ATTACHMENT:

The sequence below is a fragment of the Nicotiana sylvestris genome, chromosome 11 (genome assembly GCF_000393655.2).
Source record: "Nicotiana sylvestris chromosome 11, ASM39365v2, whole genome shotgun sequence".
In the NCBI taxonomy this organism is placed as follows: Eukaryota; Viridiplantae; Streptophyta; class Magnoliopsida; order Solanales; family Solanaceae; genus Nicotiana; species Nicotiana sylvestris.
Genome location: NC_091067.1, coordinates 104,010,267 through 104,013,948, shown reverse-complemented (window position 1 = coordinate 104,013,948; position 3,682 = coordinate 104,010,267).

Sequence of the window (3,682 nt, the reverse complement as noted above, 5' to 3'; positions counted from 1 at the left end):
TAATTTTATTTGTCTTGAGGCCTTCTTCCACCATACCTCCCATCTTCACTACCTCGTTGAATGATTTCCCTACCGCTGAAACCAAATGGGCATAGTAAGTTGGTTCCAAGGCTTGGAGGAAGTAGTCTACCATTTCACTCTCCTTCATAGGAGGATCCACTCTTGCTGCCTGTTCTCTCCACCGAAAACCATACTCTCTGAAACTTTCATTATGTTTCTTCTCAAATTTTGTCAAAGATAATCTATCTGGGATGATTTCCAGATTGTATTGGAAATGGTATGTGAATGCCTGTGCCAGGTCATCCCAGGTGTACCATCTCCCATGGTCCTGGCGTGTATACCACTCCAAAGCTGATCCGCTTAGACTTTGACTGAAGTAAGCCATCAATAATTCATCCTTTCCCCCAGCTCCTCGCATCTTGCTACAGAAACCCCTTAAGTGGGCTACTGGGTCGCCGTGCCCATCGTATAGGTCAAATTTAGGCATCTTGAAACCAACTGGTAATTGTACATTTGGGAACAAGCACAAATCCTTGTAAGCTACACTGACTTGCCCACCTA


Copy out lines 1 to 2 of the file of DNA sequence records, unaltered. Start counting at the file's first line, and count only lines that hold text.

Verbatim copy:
The sequence below is a fragment of the Nicotiana sylvestris genome, chromosome 11 (genome assembly GCF_000393655.2).
Source record: "Nicotiana sylvestris chromosome 11, ASM39365v2, whole genome shotgun sequence".